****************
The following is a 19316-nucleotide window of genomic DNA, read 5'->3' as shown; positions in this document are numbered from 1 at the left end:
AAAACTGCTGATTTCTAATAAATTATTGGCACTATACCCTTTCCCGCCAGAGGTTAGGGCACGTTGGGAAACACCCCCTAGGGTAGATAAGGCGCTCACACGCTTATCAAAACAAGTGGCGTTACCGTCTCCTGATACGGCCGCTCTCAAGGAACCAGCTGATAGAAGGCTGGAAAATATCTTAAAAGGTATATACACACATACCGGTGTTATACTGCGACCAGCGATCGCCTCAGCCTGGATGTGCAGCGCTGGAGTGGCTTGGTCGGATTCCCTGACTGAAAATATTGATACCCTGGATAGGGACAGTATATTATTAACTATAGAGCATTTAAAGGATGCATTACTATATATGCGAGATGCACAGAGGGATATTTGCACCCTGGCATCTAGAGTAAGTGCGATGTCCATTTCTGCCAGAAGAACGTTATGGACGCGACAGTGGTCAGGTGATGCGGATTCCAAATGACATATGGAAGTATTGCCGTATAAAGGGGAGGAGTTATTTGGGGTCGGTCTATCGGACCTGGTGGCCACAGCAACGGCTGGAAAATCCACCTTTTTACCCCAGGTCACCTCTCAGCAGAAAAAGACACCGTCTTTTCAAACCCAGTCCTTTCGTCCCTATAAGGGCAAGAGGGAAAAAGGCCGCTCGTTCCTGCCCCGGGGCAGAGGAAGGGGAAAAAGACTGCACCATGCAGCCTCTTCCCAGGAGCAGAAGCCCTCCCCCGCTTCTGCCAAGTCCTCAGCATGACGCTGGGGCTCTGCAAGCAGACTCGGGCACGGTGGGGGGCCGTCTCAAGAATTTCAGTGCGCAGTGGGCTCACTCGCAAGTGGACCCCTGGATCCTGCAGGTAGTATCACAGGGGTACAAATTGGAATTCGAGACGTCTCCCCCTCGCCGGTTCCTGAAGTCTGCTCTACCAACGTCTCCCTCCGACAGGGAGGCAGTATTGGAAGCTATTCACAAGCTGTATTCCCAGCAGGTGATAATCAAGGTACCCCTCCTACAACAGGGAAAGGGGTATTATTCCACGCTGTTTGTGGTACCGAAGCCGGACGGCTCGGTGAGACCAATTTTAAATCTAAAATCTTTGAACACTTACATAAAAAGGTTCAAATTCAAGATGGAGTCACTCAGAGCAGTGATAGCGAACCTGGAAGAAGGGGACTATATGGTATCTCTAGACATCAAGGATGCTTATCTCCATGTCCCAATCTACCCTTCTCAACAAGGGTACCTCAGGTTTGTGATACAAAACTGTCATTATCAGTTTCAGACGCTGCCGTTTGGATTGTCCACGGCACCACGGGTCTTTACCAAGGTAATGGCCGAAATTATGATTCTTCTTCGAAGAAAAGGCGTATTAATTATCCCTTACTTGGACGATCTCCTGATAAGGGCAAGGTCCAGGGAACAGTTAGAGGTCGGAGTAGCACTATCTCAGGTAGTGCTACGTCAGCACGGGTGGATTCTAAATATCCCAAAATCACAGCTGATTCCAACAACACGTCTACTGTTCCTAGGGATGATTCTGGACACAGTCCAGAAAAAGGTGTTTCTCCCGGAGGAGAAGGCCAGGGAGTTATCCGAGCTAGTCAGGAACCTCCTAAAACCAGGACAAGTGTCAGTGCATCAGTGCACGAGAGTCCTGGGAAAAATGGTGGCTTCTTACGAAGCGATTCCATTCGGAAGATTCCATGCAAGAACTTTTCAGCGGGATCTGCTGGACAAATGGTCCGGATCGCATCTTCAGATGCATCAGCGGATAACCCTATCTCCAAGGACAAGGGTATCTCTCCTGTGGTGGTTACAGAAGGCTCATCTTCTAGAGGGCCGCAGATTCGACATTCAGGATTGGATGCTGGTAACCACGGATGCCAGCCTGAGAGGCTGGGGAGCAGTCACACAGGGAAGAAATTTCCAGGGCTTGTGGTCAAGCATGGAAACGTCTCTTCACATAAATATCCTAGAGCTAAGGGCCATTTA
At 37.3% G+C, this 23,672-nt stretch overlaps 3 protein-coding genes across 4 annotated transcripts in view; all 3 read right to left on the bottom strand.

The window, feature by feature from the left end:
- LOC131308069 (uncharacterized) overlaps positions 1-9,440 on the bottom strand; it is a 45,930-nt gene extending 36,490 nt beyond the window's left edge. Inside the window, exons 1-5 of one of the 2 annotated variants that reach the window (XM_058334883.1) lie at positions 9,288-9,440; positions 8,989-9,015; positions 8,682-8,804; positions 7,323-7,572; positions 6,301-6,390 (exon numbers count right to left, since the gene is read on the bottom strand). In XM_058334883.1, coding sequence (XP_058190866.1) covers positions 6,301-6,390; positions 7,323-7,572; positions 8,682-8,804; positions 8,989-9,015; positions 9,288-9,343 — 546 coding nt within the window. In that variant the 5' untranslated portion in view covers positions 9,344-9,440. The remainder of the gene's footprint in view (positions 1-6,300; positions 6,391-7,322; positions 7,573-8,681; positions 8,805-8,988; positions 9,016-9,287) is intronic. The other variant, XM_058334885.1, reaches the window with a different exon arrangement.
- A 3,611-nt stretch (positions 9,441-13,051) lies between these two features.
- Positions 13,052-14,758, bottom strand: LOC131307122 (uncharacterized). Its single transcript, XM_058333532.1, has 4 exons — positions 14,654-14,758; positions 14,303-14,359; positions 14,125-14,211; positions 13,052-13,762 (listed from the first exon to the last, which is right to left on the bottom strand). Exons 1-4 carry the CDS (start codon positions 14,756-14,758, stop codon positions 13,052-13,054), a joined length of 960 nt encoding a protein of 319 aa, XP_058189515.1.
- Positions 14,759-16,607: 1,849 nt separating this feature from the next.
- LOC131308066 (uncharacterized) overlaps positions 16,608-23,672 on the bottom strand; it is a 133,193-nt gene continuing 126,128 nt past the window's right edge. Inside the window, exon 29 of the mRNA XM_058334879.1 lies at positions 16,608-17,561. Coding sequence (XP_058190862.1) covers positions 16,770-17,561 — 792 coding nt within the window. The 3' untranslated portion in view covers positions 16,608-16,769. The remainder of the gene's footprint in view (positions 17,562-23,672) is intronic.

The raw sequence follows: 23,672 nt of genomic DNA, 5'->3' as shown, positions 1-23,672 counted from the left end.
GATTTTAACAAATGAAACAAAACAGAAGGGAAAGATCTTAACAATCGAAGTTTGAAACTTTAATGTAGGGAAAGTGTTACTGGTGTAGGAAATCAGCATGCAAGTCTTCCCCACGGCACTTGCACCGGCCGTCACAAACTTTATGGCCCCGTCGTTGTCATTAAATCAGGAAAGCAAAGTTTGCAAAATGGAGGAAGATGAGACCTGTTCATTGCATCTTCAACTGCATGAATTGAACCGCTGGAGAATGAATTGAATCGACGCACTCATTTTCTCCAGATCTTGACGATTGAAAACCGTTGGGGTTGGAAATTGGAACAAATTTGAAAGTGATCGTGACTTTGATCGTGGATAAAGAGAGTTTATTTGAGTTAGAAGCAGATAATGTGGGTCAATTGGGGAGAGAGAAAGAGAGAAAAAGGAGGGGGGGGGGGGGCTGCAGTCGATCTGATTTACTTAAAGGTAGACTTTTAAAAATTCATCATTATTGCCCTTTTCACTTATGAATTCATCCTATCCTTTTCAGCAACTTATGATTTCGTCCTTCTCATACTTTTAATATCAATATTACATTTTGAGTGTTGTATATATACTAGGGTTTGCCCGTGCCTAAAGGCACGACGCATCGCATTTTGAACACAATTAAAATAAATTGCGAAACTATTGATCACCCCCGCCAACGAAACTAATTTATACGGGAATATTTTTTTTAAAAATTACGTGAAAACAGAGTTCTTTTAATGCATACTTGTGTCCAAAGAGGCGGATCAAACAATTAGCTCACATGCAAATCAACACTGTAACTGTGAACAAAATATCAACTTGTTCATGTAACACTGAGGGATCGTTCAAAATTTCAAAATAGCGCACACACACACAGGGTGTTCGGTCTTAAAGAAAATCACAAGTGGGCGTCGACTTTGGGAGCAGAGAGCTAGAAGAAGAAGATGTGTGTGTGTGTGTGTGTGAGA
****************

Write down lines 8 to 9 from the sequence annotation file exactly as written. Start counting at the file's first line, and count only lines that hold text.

- Positions 14,759-16,607: 1,849 nt separating this feature from the next.
- LOC131308066 (uncharacterized) overlaps positions 16,608-23,672 on the bottom strand; it is a 133,193-nt gene continuing 126,128 nt past the window's right edge. Inside the window, exon 29 of the mRNA XM_058334879.1 lies at positions 16,608-17,561. Coding sequence (XP_058190862.1) covers positions 16,770-17,561 — 792 coding nt within the window. The 3' untranslated portion in view covers positions 16,608-16,769. The remainder of the gene's footprint in view (positions 17,562-23,672) is intronic.